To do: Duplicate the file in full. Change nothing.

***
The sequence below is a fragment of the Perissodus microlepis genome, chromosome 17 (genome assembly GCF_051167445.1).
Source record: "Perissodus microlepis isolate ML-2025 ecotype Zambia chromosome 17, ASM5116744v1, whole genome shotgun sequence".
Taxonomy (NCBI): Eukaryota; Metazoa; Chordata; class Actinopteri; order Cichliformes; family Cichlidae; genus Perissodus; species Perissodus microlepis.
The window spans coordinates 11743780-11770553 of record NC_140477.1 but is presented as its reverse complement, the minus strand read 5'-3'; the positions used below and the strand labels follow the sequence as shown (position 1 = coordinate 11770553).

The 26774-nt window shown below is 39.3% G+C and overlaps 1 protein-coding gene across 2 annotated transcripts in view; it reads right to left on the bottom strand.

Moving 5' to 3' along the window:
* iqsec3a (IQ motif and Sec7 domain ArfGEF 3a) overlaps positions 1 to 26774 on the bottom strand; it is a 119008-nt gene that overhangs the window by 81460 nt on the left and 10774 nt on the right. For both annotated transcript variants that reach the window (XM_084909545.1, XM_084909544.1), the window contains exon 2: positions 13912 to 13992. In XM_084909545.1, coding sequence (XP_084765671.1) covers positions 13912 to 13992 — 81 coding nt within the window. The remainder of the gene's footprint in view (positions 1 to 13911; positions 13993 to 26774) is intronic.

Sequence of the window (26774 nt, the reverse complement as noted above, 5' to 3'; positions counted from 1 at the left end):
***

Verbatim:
The sequence below is a fragment of the Perissodus microlepis genome, chromosome 17 (genome assembly GCF_051167445.1).
Source record: "Perissodus microlepis isolate ML-2025 ecotype Zambia chromosome 17, ASM5116744v1, whole genome shotgun sequence".
Taxonomy (NCBI): Eukaryota; Metazoa; Chordata; class Actinopteri; order Cichliformes; family Cichlidae; genus Perissodus; species Perissodus microlepis.
The window spans coordinates 11743780-11770553 of record NC_140477.1 but is presented as its reverse complement, the minus strand read 5'-3'; the positions used below and the strand labels follow the sequence as shown (position 1 = coordinate 11770553).

The 26774-nt window shown below is 39.3% G+C and overlaps 1 protein-coding gene across 2 annotated transcripts in view; it reads right to left on the bottom strand.

Moving 5' to 3' along the window:
* iqsec3a (IQ motif and Sec7 domain ArfGEF 3a) overlaps positions 1 to 26774 on the bottom strand; it is a 119008-nt gene that overhangs the window by 81460 nt on the left and 10774 nt on the right. For both annotated transcript variants that reach the window (XM_084909545.1, XM_084909544.1), the window contains exon 2: positions 13912 to 13992. In XM_084909545.1, coding sequence (XP_084765671.1) covers positions 13912 to 13992 — 81 coding nt within the window. The remainder of the gene's footprint in view (positions 1 to 13911; positions 13993 to 26774) is intronic.

Sequence of the window (26774 nt, the reverse complement as noted above, 5' to 3'; positions counted from 1 at the left end):